Everything You Need to Know About Growing Tomatoes

Ripe tomatoes are a nostalgic summer treat. This fresh-from-the-farm fruit can be eaten straight off the vine like an apple or enjoyed in salads, sauces, and sandwiches. For gardeners, growing an aromatic, unblemished, and sun-ripened tomato is the ultimate trophy. In the right climate, tomatoes are generally easy to grow, but choosing the right varieties and keeping your plants healthy and productive requires both art and science. Then, once you reap your bounty, the question becomes what to do with the excess. From harvesting to preserving and buying to storing, best tomato practices will assure you a fruitful summer and put you a leg up on next year's crop.

  • 01 of 07

    Selecting and Growing Tomatoes

    tomatoes on the vine

    The Spruce / K. Dave

    Growing a badge-of-honor tomato starts with choosing the perfect variety, sowing it properly, and providing a little TLC until it sets root. Determinate varieties will produce one large crop, and then die off towards the end of the season. Indeterminate varieties will continue to produce fruit throughout the growing season, sometimes even up until the first frost. And heirloom varieties consist of generations-old seed grown for specific characteristics, like taste and appearance.

    Select a sunny space with well-drained soil. Adding compost to the mix before planting will assure your baby plants get enough nutrients to thrive. Then, start your plants as seed indoors or buy seedlings from a nursery, sowing them directly into the ground once the last frost has passed and the night starts to warm.

  • 02 of 07

    Troubleshooting Tomatoes

    diseased tomatoes

    The Spruce / K. Dave

    Gardeners aren't the only ones who love tomatoes. Pests and disease can set in if you're not careful. Moldy residue found in last year's soil can produce early blight in tomato plants that are constantly wet. To prevent this, make sure to clean fall debris from your garden and allow the soil to dry between waterings. Similarly, late blight can devastate whole crops, as it spreads fast. Pull affected plants before the fungus sets in. Blossom end rot produces the tell-tale hard, brown patches on tomatoes and can be due to too much nitrogen in the soil or uneven watering.

    Pests like aphids, cutworms, flea beetles, and hornworms can affect tomato crops. There are many natural ways to eradicate these critters, including essential oil preparations and diatomaceous earth. Worms are especially destructive, as they can eat an entire plant in a matter of hours.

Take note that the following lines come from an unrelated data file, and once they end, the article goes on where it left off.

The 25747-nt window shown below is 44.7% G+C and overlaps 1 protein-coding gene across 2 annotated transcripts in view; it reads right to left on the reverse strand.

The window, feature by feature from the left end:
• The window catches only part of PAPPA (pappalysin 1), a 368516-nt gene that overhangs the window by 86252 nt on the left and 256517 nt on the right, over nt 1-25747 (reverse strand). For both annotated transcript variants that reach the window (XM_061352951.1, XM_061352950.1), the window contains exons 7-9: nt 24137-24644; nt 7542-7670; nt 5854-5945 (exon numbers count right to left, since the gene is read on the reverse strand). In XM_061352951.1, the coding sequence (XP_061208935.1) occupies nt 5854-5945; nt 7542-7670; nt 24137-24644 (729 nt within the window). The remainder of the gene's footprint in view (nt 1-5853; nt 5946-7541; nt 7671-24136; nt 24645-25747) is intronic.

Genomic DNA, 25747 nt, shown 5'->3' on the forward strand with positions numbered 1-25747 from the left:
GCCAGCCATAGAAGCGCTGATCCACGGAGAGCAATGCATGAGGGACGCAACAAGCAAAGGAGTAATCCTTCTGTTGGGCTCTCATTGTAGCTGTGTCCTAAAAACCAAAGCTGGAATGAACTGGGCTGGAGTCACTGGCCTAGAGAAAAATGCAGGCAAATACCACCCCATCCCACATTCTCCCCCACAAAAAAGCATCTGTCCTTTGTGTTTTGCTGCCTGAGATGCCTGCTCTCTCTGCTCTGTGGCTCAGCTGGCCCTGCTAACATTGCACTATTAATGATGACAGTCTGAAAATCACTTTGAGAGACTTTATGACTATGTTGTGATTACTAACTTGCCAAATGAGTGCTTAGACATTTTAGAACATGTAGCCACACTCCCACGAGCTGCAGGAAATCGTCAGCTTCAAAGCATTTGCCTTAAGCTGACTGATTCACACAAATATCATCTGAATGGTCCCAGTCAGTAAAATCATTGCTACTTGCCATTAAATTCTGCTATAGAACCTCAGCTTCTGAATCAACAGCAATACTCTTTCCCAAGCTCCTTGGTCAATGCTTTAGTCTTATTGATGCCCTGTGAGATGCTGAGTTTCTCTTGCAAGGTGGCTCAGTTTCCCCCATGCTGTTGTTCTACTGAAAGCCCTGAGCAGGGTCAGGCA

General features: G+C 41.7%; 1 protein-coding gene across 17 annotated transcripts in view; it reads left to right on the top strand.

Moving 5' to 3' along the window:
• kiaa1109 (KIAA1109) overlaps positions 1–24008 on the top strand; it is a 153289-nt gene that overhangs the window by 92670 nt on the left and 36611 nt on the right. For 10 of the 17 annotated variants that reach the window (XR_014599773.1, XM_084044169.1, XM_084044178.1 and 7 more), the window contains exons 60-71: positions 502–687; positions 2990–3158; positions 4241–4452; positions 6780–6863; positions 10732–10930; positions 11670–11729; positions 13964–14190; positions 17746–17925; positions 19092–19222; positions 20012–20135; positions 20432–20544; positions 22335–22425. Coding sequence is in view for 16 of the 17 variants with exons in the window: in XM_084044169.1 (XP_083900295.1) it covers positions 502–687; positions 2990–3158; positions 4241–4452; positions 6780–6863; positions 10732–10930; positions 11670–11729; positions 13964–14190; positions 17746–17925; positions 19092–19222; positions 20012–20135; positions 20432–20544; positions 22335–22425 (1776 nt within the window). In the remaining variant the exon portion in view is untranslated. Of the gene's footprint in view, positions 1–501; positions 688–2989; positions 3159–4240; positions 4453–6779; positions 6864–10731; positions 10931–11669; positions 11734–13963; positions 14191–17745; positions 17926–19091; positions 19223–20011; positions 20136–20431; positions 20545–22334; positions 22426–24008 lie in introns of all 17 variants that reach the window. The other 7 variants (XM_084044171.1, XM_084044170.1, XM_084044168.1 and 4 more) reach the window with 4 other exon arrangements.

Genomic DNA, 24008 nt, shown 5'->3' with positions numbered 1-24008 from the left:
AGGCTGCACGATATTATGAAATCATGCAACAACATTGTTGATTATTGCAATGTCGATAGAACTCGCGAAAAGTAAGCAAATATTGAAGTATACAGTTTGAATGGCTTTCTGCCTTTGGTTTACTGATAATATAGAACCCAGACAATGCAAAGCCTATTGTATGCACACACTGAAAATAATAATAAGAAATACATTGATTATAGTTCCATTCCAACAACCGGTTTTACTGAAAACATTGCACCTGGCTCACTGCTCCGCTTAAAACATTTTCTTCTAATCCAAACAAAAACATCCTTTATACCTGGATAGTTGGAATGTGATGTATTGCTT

• 03 of 07

    Preparing for Next Year's Tomato Crop

    saving tomato seeds

    The Spruce / K. Dave

    You did it! You grew your best tomatoes ever! And now you need to save your seeds to start all over again next year. Tomato seeds need to be fermented before drying in order to improve next year's germination. But. it's not as hard as it sounds. All you need to do is store them in their pulp until it forms a mold film, and then rinse, dry, and package them away for next year's sowing.

  • 04 of 07

    Buying and Storing Tomatoes

    market tomatoes

    The Spruce / K. Dave

    You don't have to grow your own tomatoes to experience the crop at its best. In fact, going to your weekly farmer's market and selecting prime produce gives some people the same gratifying experience. Choose tomatoes that are free of bruises and yield only slightly with the pressure of your fingers. If you're buying tomatoes to use later on, select harder fruit and allow them to ripen on your kitchen counter. Never refrigerate tomatoes! Doing so makes them mushy and tasteless. If you need to save a sliced tomato, simply place it in a dish and cover it with plastic for best results.

    Continue to 5 of 7 below.
  • 05 of 07

    Cooking With Tomatoes

    tomatoes and basil

    The Spruce / K. Dave

    Fresh tomatoes can be used in almost any seasonal dish. In fact, vine-ripened tomatoes, combined with olive oil, garlic, and fresh basil, make the most delectable pasta sauce. Heirloom tomatoes pair well with fresh mozzarella and basil for a caprese salad. And sun-dried tomatoes enhance any pasta dish or salad dressing. From homemade ketchup to cassoulet, fresh tomatoes will never go to waste.

  • 06 of 07

    Preserving Tomatoes

    sun drying tomatoes

    The Spruce / K. Dave

    When your tomatoes are piling up on every windowsill and countertop, it may be time to break out some preservation techniques. You can make and freeze or can a tomato sauce. Or, whip up some fresh salsa by adding jalapenos, onions, garlic, and lime, and then can it for use all winter. Sun-drying tomatoes can be replicated in your oven or in a dehydrator. No matter what preservation method you use, remember, a big batch is just as easy to make as a small one.​

  • 07 of 07

    Ripening Green Tomatoes

    green tomatoes

    The Spruce / K. Dave

    What if summer is almost over and your tomatoes still haven't ripened? It happens. Luckily, there are ways to coax your green tomatoes to blush. You can pick them and ripen them in a sunny windowsill or place individual tomatoes in a brown paper bag with an apple. You can also wrap them individually in newspaper and store them in a dark spot. And when all else fails, you can whip up a yummy dish of fried green tomatoes.